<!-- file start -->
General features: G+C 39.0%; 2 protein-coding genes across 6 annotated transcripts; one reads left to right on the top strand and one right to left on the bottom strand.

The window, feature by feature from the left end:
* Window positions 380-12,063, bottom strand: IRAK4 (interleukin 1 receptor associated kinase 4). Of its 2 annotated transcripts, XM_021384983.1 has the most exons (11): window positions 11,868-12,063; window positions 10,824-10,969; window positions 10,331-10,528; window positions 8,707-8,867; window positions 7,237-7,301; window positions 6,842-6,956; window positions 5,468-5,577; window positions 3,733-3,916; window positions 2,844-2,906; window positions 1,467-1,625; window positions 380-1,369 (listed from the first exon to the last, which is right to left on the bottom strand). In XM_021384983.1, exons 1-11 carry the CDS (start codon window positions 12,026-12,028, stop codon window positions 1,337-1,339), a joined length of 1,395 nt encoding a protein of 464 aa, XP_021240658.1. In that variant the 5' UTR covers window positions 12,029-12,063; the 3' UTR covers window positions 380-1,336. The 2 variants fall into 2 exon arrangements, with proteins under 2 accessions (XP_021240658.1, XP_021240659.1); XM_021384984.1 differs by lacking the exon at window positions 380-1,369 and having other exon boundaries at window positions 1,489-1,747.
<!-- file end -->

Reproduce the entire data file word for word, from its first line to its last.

General features: G+C 39.0%; 2 protein-coding genes across 6 annotated transcripts; one reads left to right on the top strand and one right to left on the bottom strand.

The window, feature by feature from the left end:
* Window positions 380-12,063, bottom strand: IRAK4 (interleukin 1 receptor associated kinase 4). Of its 2 annotated transcripts, XM_021384983.1 has the most exons (11): window positions 11,868-12,063; window positions 10,824-10,969; window positions 10,331-10,528; window positions 8,707-8,867; window positions 7,237-7,301; window positions 6,842-6,956; window positions 5,468-5,577; window positions 3,733-3,916; window positions 2,844-2,906; window positions 1,467-1,625; window positions 380-1,369 (listed from the first exon to the last, which is right to left on the bottom strand). In XM_021384983.1, exons 1-11 carry the CDS (start codon window positions 12,026-12,028, stop codon window positions 1,337-1,339), a joined length of 1,395 nt encoding a protein of 464 aa, XP_021240658.1. In that variant the 5' UTR covers window positions 12,029-12,063; the 3' UTR covers window positions 380-1,336. The 2 variants fall into 2 exon arrangements, with proteins under 2 accessions (XP_021240658.1, XP_021240659.1); XM_021384984.1 differs by lacking the exon at window positions 380-1,369 and having other exon boundaries at window positions 1,489-1,747.